Friday, 12 December 2008


There are a lot of people who, when they look outside and see rain, think of it as gloomy, damp and miserable. I can understand this in places where it rains incessantly for days or weeks during long, cold winters but here in South Australia where the sun shines almost every day of the year and the light is strong and the air dry all year round and where drought is forever beckoning at the door, rain is life.

There is no life without water in the soil. Rain dissolves minerals from the parched land and sends them down through the layers of organic matter, clay, sand, loam and stones to feed the root tips which can only take in their goodness when it is dissolved in a liquid. Root tips are like babies; they can only drink and need the rain like a baby needs milk. As the rain falls through the atmosphere it also picks up particles of dust, nitrogen released by lightening and lots of other elements and these are deposited back into the soil, as the circle of life turns through the centuries and millenia.

I often wonder where the droplets of rain have come from, since rain is simply pure water that has evaporated from a river or the sea or from a forest whose every tree and plant is transpiring water vapour, just as we transpire air. Did this rain droplet come from a stream in Canada or a lone tree on a vast plain in Africa? Did all this rain that is thankfully falling today come from the same area or are they droplets from every corner of the earth, having flown and joined in a dizzying dance, to end up falling here on our gardens today? Where have these drops been and what sights have they seen on their journey through space from the dawn of time? It is truly mind boggling to realise that the water falling today is the same water that has been falling since the beginning of water. It may have been a part of you or me or a dinosaur or an extinct frog or plant.... but it has existed and will exist more or less forever.

We have not had a whole day of rain for years. Our rivers and lakes are at death's door. We had some patchy rains in winter, practically nothing in spring, our wettest season normally and the land has been looking parched even before our summer heat began. It is summer now and is supposed to be dry and hot but I don't care if all my tomatoes die from an outbreak of fungal diseases after this rain, it is far better we get rain, lots and lots of fact it would have to rain continuously for about a month to even start to replenish the severe lack of water in the subsoil, where so many of the trees have their roots.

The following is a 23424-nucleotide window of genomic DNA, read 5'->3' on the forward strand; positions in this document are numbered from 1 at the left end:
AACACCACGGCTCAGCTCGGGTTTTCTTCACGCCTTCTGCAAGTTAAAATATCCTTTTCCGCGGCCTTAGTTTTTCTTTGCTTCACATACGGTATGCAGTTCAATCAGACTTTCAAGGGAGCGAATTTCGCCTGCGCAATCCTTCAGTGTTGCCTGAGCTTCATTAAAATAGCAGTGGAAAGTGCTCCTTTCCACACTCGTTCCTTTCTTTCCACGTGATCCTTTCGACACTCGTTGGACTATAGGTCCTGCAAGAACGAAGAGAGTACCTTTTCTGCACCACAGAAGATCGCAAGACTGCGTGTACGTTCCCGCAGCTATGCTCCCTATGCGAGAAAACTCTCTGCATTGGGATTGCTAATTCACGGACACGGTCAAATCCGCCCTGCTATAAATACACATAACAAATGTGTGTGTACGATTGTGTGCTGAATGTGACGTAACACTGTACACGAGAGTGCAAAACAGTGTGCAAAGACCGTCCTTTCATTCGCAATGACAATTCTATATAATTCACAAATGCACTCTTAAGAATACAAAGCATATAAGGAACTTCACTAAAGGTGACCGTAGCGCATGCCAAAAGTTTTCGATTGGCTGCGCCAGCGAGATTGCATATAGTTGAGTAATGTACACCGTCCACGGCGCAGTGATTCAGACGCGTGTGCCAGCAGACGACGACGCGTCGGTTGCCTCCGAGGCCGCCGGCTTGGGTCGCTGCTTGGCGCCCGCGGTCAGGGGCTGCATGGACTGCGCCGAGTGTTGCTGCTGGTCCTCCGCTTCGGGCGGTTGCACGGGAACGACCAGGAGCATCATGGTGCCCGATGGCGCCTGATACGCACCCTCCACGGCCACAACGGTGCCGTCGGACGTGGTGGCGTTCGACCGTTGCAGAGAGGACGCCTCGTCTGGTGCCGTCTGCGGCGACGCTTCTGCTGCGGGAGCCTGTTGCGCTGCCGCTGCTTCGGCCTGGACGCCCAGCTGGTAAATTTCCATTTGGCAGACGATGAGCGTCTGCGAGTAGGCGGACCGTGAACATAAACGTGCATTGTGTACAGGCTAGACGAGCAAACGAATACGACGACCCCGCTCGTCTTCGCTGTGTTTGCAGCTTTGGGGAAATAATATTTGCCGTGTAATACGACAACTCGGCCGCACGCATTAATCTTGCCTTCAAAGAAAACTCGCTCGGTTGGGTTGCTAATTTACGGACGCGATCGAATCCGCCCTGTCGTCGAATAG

Wherever I am in the world over the next few years I will never lose sight of the magic of rain. Having spent my whole life here in this dry land, rain will always bring a smile to my face and a skip to my step, because without rain, there is no life on earth and we are getting perilously close to being in that situation here in South Australia.

At 6pm we'd had 37mm!! Then we had another 5mm overnight.


Anonymous said...

My move from Seattle to Colorado's "alpine desert" really brought this home to me. Rain down, blessed rain!

chaiselongue said...

I love the way your write about rain, Kate, but I can't share your enthusiasm for it. I know we need it to live, but even here in the Languedoc where we have a very dry climate and the sun shines most days, no one likes it! We all know it's necessary, but no one goes out in it unless they absolutely have to, even (maybe especially) people who've lived here all there lives. On a grey day we all long for the sun and the light. You just seem to have a natural affinity with water - hope you find some rain soon!

Anonymous said...

We've had rain here,too! It is a glorious thing to be squelching about in the mud and feel the earth give when you walk.

Rachel said...

I feel just the same way - we had more than 60mm this weekend in Melbourne, and I just felt so relieved! I had to do a quick-and-dirty staking on Saturday morning of the tomatoes and cherry tomatoes to make sure the weight of the water didn't break the branches.

This morning, with the front having moved through, I did a tour of the garden and everything seems to have sprung up to greet the moisture - blossoms on my ground cherries (akin to cape gooseberries), blueberries bursting in size wand turning blue, strawberry blossoms everywhere, and at least six newly ripe cherry tomatoes. Love it.